Few know that our “logo dog,” Ursula, was inspired by an actual dog that Patrick, Ruff Wear’s founder, came to know, love, and help rehabilitate through exposure to the outdoors. Here is the heartwarming story of Ursula and her kind-hearted companion, Lynne:
In early June of 1992, on her way out of her Southern California office, Lynne noticed a large black dog cowering in the parking lot. As she approached, the dog slunk away, visibly scared but too weak to run away.
Noting that the dog did not try to run off, Lynne thought this dog had probably been abandoned by her owner. She asked the lot attendant how long the dog had been there, and the attendant replied, “all day,” but warned her not to approach the dog because it looked like a Rottweiler, and Rottweilers were “known to be vicious.” Despite the attendant’s warning, Lynne tried to coax the dog over with gestures and a leftover lunch, but the dog—pathetically thin and filthy—stayed just out of reach.
Finally, a man helped Lynne corner the dog against the fence. They fashioned a harness out of rope and hoisted the dog into Lynne’s Pathfinder. As Lynne drove the bewildered dog away, she peered in the rearview mirror, seeing beauty in this creature despite her mangy appearance.
Once home, Lynne put her in the garage with some food and water, and called the vet. Feeling an instant connection, Lynne decided the dog needed a name, and called her friend Patrick (Ruff Wear’s founder) and asked him to suggest some German names. After hearing the name “Ursula,” Lynne said, “That’s it!”
It quickly became obvious that “Ursula” wasn’t used to social contact. She had the mannerisms of a haggard junkyard dog. The vet confirmed Lynne’s suspicions—Ursula was a young, female Rottweiler with rotting teeth, missing patches of hair, and a shaken, but overall “good nature.”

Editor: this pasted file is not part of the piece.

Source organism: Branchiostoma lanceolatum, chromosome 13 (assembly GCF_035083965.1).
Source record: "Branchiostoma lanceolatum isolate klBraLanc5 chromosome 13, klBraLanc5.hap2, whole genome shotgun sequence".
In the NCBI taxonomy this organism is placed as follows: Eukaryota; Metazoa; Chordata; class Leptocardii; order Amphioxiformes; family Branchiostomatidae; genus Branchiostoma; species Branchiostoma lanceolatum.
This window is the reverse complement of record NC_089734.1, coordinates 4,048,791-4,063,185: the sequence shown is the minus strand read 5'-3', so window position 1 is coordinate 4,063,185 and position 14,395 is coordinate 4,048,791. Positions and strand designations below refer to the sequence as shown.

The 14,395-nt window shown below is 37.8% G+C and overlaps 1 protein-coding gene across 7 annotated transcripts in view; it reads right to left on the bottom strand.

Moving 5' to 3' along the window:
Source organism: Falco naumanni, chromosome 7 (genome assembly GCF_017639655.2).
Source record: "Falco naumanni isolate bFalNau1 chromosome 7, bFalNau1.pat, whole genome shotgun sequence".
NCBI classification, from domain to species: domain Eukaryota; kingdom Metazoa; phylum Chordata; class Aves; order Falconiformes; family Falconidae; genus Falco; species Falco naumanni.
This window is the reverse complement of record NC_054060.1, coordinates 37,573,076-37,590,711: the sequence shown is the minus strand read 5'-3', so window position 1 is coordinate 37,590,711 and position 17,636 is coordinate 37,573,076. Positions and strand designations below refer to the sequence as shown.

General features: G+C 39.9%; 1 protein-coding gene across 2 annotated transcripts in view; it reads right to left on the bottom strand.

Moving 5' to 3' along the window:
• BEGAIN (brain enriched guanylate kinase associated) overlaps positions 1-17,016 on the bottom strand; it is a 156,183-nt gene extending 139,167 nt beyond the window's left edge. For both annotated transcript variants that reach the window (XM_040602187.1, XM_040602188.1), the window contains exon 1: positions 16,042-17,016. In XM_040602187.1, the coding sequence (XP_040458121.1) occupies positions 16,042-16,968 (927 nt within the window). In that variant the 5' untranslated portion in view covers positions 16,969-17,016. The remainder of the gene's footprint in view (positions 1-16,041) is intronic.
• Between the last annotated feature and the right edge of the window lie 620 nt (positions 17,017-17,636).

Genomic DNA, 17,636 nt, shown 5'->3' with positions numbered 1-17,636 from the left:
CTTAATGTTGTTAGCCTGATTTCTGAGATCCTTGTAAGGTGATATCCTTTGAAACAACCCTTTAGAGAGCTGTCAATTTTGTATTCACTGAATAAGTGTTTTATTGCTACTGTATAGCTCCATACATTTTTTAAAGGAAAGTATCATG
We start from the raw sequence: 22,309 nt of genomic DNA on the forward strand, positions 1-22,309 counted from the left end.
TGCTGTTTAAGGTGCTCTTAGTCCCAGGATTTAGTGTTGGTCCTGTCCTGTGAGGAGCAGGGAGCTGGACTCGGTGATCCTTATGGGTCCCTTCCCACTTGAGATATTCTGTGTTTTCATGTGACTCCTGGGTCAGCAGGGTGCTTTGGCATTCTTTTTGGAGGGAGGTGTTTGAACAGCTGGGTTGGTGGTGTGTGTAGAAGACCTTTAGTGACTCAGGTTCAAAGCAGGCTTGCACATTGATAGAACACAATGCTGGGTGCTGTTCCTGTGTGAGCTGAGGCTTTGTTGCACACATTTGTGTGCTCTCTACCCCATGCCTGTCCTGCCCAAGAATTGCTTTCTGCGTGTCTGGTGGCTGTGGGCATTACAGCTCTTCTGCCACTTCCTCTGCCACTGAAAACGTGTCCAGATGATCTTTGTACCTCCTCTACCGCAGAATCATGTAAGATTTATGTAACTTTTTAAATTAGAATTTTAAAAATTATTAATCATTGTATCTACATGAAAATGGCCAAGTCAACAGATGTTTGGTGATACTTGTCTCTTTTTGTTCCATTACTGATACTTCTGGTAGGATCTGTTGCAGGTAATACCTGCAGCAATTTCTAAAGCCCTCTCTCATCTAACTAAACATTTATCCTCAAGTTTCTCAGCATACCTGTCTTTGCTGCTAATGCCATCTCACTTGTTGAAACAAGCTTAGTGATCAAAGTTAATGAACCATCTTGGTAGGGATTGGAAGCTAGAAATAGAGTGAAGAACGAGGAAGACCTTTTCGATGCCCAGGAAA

Ursula’s dependence on Lynne became apparent, and Lynne knew she would have to commit herself fully to rehabilitating the dog if she were to keep her. Lynne contacted a Rottweiler rescue group where she met an extraordinary woman by the name of Beverly Berger, whom she kept in contact with for years regarding Ursula’s rehabilitation.
For the day to day interactions, however, Ursula’s contact was limited to Lynne, Patrick, and Patrick’s 11 year old Labrador, Toby. Ursula felt safe surrounded by these three, and with the help of Patrick and Toby, Lynne learned some basic obedience techniques. Eventually, Ursula was able to follow “come,” “sit,” and “lie down” commands, though her emotional scars were still apparent. To counter her inhibitions, Lynne and Patrick took Ursula and Toby for many outdoor adventures. Looking to Toby for advice, Ursula eventually came to enjoy the wonder of wide oceans, sparkling rivers, and rocky approaches.
Over the years, Ursula’s healing became evident, and like other dogs, she enjoyed the affection that came with a lean and a pat. To this day, people are surprised that a Rottweiler, let alone an abused one, had become such a gentle, loving creature.